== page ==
There’s no better and more invigorating way to get the heart pumping and burn calories than using a rowing machine. You can have all the motivation you want, but unless the device is top-of-the-line and fitted to your needs, you may end up more frustrated than sweaty.
With the latest technology and design advancements, there are two types of rowing machines vying for your attention: water rowers and magnetic rowers. Both models have their benefits and drawbacks that must be weighed in carefully in order to figure out which option best suits your fitness level.
Let’s take a closer look at the water rower vs magnetic rower debate to help you find the best type of rower for your needs and preferences.
Magnetic Rowing Machines
The quality of your rowing workout is essentially based on the type of rowing machine you use. Your overall experience can drastically differ from one machine to the next, depending on the design, power source, rowing power and performance capabilities.
Air-magnetic rowers have gained popularity in recent years due to their affordability and ease of use. Both commercial and home gyms feature magnetic rowers as a staple in their setup, guided by the promise of an intense body workout with less maintenance.
What Is a Magnetic Rower?
This type of rowing machine provides weight resistance created by an electric motor and flywheel. The magnetic resistance is adjustable, so you can increase or decrease the intensity of your workouts according to your fitness goals. Generally, a magnetic rower includes a monitor that allows you to track key data such as distance, speed, and calories burned while rowing.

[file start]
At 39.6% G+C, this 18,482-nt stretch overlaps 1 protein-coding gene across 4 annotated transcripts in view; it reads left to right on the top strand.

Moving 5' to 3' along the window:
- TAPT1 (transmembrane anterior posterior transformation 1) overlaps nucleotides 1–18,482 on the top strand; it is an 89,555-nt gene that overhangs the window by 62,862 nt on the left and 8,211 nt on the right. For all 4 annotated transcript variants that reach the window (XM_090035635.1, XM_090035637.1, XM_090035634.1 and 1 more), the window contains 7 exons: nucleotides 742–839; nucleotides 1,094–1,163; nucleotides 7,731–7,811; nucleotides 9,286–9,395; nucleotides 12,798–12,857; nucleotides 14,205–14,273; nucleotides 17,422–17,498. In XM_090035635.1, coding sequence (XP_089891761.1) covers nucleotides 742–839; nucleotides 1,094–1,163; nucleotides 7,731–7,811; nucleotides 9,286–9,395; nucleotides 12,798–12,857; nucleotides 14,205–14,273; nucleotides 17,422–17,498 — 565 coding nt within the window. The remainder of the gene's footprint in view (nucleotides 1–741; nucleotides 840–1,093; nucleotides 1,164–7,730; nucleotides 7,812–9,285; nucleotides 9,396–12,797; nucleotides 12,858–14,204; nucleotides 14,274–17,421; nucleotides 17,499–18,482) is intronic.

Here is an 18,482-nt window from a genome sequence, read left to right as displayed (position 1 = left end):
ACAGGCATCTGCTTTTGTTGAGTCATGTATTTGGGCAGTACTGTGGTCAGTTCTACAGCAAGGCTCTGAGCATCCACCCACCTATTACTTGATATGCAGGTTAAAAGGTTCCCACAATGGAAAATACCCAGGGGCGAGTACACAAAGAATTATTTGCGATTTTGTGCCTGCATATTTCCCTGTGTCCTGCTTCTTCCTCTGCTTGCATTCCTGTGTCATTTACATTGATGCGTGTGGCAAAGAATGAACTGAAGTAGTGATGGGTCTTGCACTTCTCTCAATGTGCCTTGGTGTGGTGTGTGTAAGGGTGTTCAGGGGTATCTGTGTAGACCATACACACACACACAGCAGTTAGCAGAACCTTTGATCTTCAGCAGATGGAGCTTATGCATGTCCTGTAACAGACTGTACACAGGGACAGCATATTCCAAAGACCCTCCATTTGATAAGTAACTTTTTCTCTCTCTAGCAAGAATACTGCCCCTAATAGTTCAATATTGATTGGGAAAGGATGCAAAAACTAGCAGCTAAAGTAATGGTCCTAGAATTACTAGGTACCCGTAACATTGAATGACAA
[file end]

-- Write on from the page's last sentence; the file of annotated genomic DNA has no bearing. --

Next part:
Advantages of Magnetic Rowing Machines
The specific build of these models has a few perks that are worth considering. When compared to other types of rowing machines, magnetic rowers have the following advantages.
Quiet and Reliable
These days, we’re surrounded by noisy and loud machines that can often be a distraction. The magnetic rower is the quietest type of rower, offering a smooth and silent training that won’t disrupt your workout or make your ears ring. This subtle mode of operation is mainly due to the magnets that provide resistance, as well as the flywheel that helps deliver an even rowing motion. The frictionless design also helps reduce strain on the components, making it more reliable than other rowers.
Inexpensive and Low Maintenance